While most of us can only do so in spirit, we should all walk with Kubra Khademi, no matter our gender or nationality. As a strong woman, an activist, and an artist, she is her own powerful triumvirate, offering inspiration as we watch her follow the courage of her convictions, and do what many simply cannot.
Designer Jeremy Burnich of Pittsburgh founded the Joy Complex firm, responsible for the 3D printed ‘I Walk With Kubra Khademi’ pendant. He was inspired to draw attention to Khademi’s cause after an industry peer and artist, Marie Meier, told him of Khademi’s eight-minute walk in Afghanistan on March 7th, 2015, meant to make a statement regarding the harassment and mistreatment of women in her home country, as they face continual oppression and violence.
“Earlier this year I created a pendant to raise awareness of Afghan artist Kubra Khademi,” Burnich told 3DPrint.com. “She wore a suit of armor to protest the mistreatment and harassment of women in Afghanistan. Her audience, almost entirely male, threw insults and stones, and quickly gathered into crowds. She walked for a total of 8 minutes and went into hiding for months.”
On that March day, the artist wore a suit of armor, made by a rather shocked local blacksmith and definitely provocative for Afghanistan to say the least, featuring pendulous and prominent metal breasts. She then walked through the streets as long as possible before being driven away by malicious, harassing crowds, made up almost entirely of male citizens.
For her cause on that day she endured having stones thrown at her by large crowds of men who yelled insults, ‘leered,’ and even groped her! In less than ten minutes, she was forced to ‘flee for her life’ in a car.
She has been threatened greatly since the walk, and has even received death threats stating that due to her feminist activism, she ‘will be killed soon.’ Surviving an attack by a group of men even, since she made her stand, Khademi is not giving up, but she has been forced into hiding.
“I would never be stopped … artists can’t be stopped. For now, I’m just waiting for this to die down,” says Khademi.
While there is plenty of outrage to be found here, on many levels, Burnich was horrified to learn that Khademi’s walk and the ensuing negative male reaction received virtually no time in the media spotlight.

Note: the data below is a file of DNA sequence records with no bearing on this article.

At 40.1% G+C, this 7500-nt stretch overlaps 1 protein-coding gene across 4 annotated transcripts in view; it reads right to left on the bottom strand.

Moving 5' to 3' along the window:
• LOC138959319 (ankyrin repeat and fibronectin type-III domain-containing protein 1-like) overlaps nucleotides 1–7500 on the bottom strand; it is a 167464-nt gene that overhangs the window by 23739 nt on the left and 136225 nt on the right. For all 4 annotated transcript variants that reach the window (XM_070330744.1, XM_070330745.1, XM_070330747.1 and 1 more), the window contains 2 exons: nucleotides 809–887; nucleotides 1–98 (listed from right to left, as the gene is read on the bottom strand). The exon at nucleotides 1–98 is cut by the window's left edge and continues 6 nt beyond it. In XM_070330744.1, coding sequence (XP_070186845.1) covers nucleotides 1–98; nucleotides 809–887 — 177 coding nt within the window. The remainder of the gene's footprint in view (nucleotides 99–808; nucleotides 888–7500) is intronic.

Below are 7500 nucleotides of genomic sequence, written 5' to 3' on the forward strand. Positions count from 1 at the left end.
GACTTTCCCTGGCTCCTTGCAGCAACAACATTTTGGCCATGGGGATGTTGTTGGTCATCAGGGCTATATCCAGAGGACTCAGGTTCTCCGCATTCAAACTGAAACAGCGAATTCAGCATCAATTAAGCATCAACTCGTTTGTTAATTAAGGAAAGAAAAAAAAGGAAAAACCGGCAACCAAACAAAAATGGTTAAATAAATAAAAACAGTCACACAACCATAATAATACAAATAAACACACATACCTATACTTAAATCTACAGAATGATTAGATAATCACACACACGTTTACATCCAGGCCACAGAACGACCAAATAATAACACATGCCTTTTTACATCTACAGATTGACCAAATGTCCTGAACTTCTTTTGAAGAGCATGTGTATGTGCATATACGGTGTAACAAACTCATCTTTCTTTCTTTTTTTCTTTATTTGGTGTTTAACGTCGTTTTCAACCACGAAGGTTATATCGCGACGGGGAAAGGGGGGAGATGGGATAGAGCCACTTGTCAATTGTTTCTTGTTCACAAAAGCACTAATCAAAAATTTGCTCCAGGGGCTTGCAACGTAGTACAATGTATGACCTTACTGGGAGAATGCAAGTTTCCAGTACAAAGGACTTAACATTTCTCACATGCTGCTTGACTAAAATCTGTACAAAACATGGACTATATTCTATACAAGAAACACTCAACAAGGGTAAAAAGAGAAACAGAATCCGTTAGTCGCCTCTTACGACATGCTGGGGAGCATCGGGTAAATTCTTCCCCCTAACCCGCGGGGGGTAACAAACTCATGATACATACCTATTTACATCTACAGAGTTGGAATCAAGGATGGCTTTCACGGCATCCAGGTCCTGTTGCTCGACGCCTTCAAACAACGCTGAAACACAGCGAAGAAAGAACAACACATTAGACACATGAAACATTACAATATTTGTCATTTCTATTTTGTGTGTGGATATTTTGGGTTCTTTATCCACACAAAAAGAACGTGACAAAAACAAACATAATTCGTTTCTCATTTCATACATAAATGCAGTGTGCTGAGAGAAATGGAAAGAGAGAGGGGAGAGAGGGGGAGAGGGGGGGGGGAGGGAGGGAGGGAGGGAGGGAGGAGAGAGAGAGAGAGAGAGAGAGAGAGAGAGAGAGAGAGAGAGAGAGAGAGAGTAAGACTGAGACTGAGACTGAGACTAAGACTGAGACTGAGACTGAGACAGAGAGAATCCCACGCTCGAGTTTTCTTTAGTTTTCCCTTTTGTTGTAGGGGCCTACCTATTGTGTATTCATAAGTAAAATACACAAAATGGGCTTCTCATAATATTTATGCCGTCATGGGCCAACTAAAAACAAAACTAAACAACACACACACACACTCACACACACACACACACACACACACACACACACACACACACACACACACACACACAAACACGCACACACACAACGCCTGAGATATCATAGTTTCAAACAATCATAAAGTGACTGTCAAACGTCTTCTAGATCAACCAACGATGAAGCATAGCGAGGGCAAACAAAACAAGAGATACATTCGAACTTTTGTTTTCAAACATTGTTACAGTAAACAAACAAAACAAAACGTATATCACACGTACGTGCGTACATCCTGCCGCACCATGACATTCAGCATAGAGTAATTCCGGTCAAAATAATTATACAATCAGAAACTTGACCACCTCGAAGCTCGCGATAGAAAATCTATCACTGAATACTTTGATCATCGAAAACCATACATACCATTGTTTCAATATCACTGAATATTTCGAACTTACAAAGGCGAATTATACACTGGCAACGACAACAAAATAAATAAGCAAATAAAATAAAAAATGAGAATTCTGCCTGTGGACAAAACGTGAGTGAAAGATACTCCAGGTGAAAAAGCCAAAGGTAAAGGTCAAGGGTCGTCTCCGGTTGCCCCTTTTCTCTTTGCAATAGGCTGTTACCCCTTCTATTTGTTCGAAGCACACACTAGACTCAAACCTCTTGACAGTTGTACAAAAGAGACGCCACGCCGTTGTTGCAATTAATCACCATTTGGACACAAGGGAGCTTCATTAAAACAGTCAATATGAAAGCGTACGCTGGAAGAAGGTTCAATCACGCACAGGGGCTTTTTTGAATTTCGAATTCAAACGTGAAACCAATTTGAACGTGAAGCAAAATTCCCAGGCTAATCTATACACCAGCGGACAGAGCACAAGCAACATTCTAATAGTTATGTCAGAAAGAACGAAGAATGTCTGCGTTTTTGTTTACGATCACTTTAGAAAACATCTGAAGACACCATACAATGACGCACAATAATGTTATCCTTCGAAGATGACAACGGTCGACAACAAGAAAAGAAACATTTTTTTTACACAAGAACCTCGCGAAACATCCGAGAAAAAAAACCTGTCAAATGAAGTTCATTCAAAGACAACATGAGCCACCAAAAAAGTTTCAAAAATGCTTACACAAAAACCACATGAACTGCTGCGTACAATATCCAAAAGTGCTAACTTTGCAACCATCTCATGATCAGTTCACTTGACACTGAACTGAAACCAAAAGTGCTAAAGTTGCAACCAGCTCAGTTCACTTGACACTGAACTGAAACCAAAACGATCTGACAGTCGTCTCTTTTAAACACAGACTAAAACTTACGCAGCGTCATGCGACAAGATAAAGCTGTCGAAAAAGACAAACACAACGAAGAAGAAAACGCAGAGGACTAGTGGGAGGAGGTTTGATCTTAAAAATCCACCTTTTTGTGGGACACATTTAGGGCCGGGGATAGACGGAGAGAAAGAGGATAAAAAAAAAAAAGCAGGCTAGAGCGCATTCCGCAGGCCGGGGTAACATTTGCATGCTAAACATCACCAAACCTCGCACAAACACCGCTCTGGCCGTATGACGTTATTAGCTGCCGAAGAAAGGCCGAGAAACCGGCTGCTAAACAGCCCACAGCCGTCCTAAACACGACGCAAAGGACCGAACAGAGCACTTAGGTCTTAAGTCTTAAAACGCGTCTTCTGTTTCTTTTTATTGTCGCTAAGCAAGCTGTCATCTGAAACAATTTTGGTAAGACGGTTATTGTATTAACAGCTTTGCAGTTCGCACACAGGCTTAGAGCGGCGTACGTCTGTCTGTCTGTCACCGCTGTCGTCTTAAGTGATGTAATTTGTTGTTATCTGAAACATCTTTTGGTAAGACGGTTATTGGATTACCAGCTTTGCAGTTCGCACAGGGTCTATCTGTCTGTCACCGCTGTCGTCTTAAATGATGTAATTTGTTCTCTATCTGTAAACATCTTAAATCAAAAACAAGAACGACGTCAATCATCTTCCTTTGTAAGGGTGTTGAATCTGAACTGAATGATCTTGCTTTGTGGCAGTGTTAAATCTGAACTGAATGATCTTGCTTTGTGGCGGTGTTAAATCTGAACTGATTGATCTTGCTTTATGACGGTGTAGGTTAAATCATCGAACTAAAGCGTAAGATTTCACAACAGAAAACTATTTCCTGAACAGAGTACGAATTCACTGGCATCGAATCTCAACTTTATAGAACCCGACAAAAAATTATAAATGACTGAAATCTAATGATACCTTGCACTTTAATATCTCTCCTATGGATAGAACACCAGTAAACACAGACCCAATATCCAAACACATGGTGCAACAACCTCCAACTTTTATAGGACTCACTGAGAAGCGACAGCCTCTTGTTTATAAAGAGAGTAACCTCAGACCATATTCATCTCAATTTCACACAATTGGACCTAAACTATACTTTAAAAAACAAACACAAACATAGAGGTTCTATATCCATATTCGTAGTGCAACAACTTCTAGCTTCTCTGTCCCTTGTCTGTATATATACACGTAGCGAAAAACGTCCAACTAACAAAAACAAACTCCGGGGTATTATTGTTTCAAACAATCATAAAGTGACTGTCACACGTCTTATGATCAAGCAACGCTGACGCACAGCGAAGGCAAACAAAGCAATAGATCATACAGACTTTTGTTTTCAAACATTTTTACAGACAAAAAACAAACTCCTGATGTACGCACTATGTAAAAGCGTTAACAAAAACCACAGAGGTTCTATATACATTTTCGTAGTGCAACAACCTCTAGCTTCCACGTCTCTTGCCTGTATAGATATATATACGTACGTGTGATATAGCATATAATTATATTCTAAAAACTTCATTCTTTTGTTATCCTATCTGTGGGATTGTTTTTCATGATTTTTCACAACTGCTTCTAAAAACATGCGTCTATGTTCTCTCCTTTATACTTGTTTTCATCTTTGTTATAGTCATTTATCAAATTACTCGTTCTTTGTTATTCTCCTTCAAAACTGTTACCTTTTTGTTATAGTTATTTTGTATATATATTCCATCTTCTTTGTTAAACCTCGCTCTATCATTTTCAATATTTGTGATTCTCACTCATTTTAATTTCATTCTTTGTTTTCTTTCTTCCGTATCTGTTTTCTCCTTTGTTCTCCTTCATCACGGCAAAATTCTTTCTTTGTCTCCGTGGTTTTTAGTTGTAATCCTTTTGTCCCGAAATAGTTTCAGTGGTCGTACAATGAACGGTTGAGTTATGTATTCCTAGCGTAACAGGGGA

“Do you know how much coverage there has been in United States media as of March 15? Let’s just say, if you looked in The New York Times for any coverage you would find one article. From the Associated Press,” states Burnich.
To combat the lack of news coverage, Burnich made a work of art to highlight Khademi’s brave protest and the continuing cause, as well as creating media awareness in the process.
“I created the ‘I Walk With #KubraKhademi Pendant’ so that people can show solidarity with brave women like Kubra Khademi and raise awareness about her art and her struggles,” says Burnich. “This pendant is modeled on Kubra’s armor – symbolic of what women have to endure around the world – from insults and cat calls in New York, to stones and death threats in Afghanistan.”
“Sadly, I failed to sell a single one,” Burnich wrote on his blog yesterday. “But, last night out of the blue I was contacted by Kubra (who is currently in Europe). First via Instagram and then by email.”
“Wow these are amazing !!
How innocent armors !
You bring me drops of tears now!
Innocent feeling of myself when I was a child wished I was wearing metal suit !
I am glad and surprised women from way far my society understand the dept of my work !
One is you !!!!!
I love your work by heart !”
Still readily available on Shapeways for $37.62, the pendant is 3D printed with a bronze infused, stainless steel finish. Burnich makes $20 USD on each pendant and gives all profits from sales to Women for Afghan Women, a grassroots organization dedicated “to securing and protecting the rights of disenfranchised Afghan women and girls in Afghanistan and New York, particularly their rights to develop their individual potential, to self-determination, and to be represented in all areas of life: political, social, cultural and economic.”
The goal with the pendant is to raise awareness about Khademi. Burnich also points out that Marie Meier is in the process of creating a piece of art to show her support for Khademi as well.
While Khademi’s protest may still be news to many, the plight of women in Afghanistan should not be. Still subjected to violence, poverty, and horror–even murder–these women should not have to suffer such dire vulnerability on a constant basis, and societal change is crucial. Purchasing a pendant helps give to this cause, and if you are not in the market for jewelry, you can also just give to Women for Afghan Women directly. Discuss this story in the 3D Printing For Afghan Women forum on 3DPB.com.
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